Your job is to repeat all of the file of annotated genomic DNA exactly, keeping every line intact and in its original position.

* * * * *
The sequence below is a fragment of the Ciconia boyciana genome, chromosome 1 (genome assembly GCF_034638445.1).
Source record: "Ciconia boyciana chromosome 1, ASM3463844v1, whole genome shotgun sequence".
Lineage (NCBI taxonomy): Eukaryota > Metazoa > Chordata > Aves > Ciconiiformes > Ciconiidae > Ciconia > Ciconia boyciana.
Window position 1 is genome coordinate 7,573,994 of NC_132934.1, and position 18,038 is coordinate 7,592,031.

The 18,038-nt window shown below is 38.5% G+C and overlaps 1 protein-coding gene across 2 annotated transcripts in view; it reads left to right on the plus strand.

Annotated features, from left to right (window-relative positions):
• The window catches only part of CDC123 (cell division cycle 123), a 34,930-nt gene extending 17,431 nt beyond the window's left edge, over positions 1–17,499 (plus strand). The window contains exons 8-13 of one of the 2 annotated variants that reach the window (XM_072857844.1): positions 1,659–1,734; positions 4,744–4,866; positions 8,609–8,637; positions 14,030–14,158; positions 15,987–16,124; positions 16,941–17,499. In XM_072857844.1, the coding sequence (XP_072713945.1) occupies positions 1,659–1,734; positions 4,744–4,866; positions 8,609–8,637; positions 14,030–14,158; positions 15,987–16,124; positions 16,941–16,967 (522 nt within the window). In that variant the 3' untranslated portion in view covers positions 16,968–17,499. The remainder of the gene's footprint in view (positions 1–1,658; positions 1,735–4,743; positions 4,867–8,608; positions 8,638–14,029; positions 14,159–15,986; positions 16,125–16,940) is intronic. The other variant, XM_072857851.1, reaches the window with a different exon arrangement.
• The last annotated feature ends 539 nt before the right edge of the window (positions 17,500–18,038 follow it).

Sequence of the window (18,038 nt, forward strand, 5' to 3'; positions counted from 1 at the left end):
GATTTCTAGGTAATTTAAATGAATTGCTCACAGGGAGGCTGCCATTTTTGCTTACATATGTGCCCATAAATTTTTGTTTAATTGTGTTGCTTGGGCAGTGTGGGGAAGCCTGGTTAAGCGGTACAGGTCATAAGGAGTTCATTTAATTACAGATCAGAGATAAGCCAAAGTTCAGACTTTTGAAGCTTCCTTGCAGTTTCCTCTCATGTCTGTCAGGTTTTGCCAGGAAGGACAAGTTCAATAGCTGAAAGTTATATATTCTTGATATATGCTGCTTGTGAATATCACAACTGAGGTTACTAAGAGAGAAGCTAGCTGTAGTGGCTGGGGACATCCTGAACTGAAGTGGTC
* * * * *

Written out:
The sequence below is a fragment of the Ciconia boyciana genome, chromosome 1 (genome assembly GCF_034638445.1).
Source record: "Ciconia boyciana chromosome 1, ASM3463844v1, whole genome shotgun sequence".
Lineage (NCBI taxonomy): Eukaryota > Metazoa > Chordata > Aves > Ciconiiformes > Ciconiidae > Ciconia > Ciconia boyciana.
Window position 1 is genome coordinate 7,573,994 of NC_132934.1, and position 18,038 is coordinate 7,592,031.

The 18,038-nt window shown below is 38.5% G+C and overlaps 1 protein-coding gene across 2 annotated transcripts in view; it reads left to right on the plus strand.

Annotated features, from left to right (window-relative positions):
• The window catches only part of CDC123 (cell division cycle 123), a 34,930-nt gene extending 17,431 nt beyond the window's left edge, over positions 1–17,499 (plus strand). The window contains exons 8-13 of one of the 2 annotated variants that reach the window (XM_072857844.1): positions 1,659–1,734; positions 4,744–4,866; positions 8,609–8,637; positions 14,030–14,158; positions 15,987–16,124; positions 16,941–17,499. In XM_072857844.1, the coding sequence (XP_072713945.1) occupies positions 1,659–1,734; positions 4,744–4,866; positions 8,609–8,637; positions 14,030–14,158; positions 15,987–16,124; positions 16,941–16,967 (522 nt within the window). In that variant the 3' untranslated portion in view covers positions 16,968–17,499. The remainder of the gene's footprint in view (positions 1–1,658; positions 1,735–4,743; positions 4,867–8,608; positions 8,638–14,029; positions 14,159–15,986; positions 16,125–16,940) is intronic. The other variant, XM_072857851.1, reaches the window with a different exon arrangement.
• The last annotated feature ends 539 nt before the right edge of the window (positions 17,500–18,038 follow it).

Sequence of the window (18,038 nt, forward strand, 5' to 3'; positions counted from 1 at the left end):
GATTTCTAGGTAATTTAAATGAATTGCTCACAGGGAGGCTGCCATTTTTGCTTACATATGTGCCCATAAATTTTTGTTTAATTGTGTTGCTTGGGCAGTGTGGGGAAGCCTGGTTAAGCGGTACAGGTCATAAGGAGTTCATTTAATTACAGATCAGAGATAAGCCAAAGTTCAGACTTTTGAAGCTTCCTTGCAGTTTCCTCTCATGTCTGTCAGGTTTTGCCAGGAAGGACAAGTTCAATAGCTGAAAGTTATATATTCTTGATATATGCTGCTTGTGAATATCACAACTGAGGTTACTAAGAGAGAAGCTAGCTGTAGTGGCTGGGGACATCCTGAACTGAAGTGGTC